UK phone companies turned a profit by shoveling customer data into GCHQ's maw

A fresh set of Snowden leaks show that the UK spy agency GCHQ turned spying into a profit centre for Britain's telcos, who received huge cash payouts in exchange for turning over their customers' private communications and developing spyware to infect customers' computers in order to extract more data.

But the fresh leaks also claim to be showing another side of the secret deal, with telecom majors allegedly receiving rewards for developing the spying software for GCHQ on their own. Such software could come in a form of Trojan viruses installed on targeted computers, the reports say, stating that the companies' involvement in data collection is much larger and more complicated than previously thought.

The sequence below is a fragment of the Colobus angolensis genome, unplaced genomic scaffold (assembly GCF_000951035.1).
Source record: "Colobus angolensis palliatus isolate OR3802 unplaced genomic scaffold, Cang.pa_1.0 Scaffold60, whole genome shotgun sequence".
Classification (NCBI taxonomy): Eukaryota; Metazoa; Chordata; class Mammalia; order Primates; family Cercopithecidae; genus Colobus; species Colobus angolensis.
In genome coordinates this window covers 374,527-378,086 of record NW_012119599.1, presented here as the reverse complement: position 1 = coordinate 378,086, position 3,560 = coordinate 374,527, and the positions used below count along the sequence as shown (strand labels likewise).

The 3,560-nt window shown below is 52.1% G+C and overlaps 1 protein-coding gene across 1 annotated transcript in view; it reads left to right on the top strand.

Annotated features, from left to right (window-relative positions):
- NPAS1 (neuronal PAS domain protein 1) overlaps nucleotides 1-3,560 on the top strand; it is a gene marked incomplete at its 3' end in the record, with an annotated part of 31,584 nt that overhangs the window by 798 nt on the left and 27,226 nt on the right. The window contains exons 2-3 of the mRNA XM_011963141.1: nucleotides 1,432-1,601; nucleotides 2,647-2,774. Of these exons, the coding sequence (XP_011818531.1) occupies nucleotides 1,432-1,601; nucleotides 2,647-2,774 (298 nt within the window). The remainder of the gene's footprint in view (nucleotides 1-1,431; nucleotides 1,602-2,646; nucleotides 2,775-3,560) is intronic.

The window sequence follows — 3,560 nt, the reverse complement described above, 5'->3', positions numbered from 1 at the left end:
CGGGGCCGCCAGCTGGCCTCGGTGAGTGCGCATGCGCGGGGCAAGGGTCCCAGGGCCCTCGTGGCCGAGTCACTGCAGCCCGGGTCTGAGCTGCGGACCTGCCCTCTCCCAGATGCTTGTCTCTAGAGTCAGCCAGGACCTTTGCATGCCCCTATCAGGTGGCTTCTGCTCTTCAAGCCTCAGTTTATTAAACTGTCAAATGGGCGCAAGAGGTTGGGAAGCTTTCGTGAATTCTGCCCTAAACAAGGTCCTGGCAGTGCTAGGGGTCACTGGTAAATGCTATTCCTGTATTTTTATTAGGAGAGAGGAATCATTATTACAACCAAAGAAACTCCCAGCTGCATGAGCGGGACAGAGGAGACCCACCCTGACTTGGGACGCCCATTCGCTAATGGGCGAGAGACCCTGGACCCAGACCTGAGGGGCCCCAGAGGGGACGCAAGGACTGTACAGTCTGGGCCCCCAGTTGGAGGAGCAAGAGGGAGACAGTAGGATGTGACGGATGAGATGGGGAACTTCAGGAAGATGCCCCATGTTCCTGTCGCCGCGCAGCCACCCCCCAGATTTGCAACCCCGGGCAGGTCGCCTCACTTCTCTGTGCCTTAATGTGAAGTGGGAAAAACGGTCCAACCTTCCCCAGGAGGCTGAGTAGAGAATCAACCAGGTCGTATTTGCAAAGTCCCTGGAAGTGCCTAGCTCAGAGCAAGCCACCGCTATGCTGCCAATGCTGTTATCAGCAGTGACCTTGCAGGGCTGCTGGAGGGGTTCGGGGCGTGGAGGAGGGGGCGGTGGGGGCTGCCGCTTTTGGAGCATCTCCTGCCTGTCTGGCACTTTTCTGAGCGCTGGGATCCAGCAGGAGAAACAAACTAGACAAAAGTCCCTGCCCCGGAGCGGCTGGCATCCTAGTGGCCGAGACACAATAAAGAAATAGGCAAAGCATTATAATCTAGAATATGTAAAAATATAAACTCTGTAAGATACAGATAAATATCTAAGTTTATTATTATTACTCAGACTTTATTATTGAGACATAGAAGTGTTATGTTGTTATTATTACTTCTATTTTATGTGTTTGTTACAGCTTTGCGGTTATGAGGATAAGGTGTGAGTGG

The reports also list network attacks and deliberate disinformation as the tactics employed by the UK's intelligence agency in their task for 'dominating' the internet.

So far, all but one of the providers listed in the report failed to directly confirm or deny the claims, some saying they comply with the law of the countries they operate in. German market leader Level 3 denied providing access to its communication networks to "any foreign government," according to SZ. But the news agency then speculated that the company could still serve as a hub for outside data transfer, as in 2011 it acquired the Global Crossing, inheriting its foreign networks – and, possibly, agreements.

Telecom giants give GCHQ unlimited access to networks, develop own spyware – Snowden leaks [Russia Today]